RALLY DAY: Aurizon workers devastated about losing their jobs have gathered out the front of the company's Bolsover St workshop.
RALLY DAY: Aurizon workers devastated about losing their jobs have gathered out the front of the company's Bolsover St workshop. Luke Mortimer

'Angry, empty': Axed Rocky worker left choking back tears

A FAMILY that needs feeding and a mortgage that needs paying is what left one Aurizon worker choking back tears out the front of Aurizon's workshop.

Matt*, who asked not to be named, along with other Aurizon workers who claim the company is stopping them talking to media, has no idea where to look for a new job after more than 30 years at Aurizon's Bolsover St workshop.

"I've got a house, a mortgage," he said.

"I've got a family. Who knows what will happen from here?"

Yesterday Aurizon management told 181 workers they would lose their job when the company closes its Rockhampton workshop by the end of next year while another 126 workers across Central Queensland depots at Callemondah, Bluff, and Stanwell would also lose their job.

Matt, who followed his dad into the rail industry aged 16 with an apprenticeship at the Bolsover St workshop, said the shock announcement has turned his life, and the lives of many of his work mates, upside down.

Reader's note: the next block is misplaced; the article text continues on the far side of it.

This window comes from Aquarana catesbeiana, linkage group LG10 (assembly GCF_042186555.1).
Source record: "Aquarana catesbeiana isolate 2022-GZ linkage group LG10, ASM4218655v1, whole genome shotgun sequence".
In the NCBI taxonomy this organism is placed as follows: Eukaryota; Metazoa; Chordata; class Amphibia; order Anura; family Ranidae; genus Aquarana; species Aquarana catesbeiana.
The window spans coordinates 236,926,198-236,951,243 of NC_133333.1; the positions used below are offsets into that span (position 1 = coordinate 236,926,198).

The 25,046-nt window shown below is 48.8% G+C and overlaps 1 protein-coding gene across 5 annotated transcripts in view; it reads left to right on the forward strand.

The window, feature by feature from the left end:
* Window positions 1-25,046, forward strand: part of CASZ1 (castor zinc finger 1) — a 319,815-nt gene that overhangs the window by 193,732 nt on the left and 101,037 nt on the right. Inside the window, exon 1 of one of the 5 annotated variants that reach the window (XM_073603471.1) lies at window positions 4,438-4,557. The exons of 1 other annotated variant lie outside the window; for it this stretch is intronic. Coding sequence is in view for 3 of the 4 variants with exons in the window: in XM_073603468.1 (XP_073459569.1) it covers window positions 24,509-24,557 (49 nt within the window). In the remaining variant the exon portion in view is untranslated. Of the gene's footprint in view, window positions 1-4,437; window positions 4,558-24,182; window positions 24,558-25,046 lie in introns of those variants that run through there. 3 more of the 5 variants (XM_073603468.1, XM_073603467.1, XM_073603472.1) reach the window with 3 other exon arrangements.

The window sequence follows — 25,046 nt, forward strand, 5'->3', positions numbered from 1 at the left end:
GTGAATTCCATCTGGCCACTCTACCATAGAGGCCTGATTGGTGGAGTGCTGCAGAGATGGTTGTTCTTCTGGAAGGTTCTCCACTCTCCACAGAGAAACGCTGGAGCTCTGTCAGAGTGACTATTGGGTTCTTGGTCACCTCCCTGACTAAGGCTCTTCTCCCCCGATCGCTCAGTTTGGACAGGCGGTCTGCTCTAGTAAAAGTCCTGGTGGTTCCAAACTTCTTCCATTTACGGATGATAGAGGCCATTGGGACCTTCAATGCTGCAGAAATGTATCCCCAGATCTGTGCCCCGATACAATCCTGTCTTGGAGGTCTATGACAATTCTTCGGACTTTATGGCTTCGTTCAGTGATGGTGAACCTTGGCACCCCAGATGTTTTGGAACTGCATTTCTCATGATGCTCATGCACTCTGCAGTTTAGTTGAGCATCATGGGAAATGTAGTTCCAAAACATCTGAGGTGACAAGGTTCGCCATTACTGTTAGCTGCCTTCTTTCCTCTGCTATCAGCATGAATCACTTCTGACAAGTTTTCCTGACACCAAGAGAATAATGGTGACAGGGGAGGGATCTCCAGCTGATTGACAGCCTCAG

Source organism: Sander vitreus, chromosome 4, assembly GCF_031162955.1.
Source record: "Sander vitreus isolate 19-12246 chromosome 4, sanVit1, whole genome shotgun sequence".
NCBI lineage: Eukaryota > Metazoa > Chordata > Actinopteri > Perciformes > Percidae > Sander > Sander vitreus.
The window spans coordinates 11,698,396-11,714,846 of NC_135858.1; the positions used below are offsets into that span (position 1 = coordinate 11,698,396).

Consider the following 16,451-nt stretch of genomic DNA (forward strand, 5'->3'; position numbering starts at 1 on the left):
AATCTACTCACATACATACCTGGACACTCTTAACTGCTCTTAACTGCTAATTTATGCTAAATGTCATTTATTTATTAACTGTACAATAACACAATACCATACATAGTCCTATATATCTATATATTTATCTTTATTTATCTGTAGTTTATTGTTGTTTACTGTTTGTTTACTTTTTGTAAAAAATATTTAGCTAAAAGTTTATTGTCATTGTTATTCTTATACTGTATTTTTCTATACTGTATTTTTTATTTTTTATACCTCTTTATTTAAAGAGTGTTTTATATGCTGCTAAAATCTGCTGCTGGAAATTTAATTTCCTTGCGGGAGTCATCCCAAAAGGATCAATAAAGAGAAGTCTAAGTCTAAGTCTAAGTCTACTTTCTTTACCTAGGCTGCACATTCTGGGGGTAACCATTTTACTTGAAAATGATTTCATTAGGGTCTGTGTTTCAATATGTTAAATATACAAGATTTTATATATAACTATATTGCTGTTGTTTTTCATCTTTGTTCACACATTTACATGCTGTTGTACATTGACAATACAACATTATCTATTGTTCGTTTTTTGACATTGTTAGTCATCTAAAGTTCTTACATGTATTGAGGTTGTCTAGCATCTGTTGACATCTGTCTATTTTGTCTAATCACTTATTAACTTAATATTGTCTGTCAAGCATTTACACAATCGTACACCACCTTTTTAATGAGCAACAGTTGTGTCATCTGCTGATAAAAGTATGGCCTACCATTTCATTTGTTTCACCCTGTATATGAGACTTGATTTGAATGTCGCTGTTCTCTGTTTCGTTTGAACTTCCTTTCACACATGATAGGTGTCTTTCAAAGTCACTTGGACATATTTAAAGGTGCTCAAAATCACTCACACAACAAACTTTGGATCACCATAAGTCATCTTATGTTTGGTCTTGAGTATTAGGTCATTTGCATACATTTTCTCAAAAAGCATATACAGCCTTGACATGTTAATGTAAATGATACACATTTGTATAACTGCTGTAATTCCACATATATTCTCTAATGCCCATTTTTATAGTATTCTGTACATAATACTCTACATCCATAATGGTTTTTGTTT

He said Aurizon gave him and other workers false home when it promised to "centralise" its maintenance in Rockhampton in 2014.

"I'm here. I've got a family in this town. I've been here all my life," he said.

"But we've also got blokes who've come up from Redbank when they were sacked. They said this would be the hub. They said there would be at least 15 years work here.

"You feel for them blokes who picked up their lives, left their homes, dropped everything to move here."

Australian Manufacturing Workers Union State (AMWU) State Secretary Rohan Webb told The Morning Bulletin it is keeping an eye on the psychological state of its members.

"We've got to understand the mental health of our workers," he said.

"Someone who has worked here for 40 years, and they've no longer got a job anymore. They've got a family. They've got kids at school. We don't know what the psychological damage could be.

But Mr Webb said the union could only "point workers in the right direction" for support and there was "not a great deal we can do" beyond it.

"That's all we can do from an organisational point of view," he said.

But it is cold comfort for Matt who doesn't know what will happen next.

"I feel angry, empty, what do you do?"



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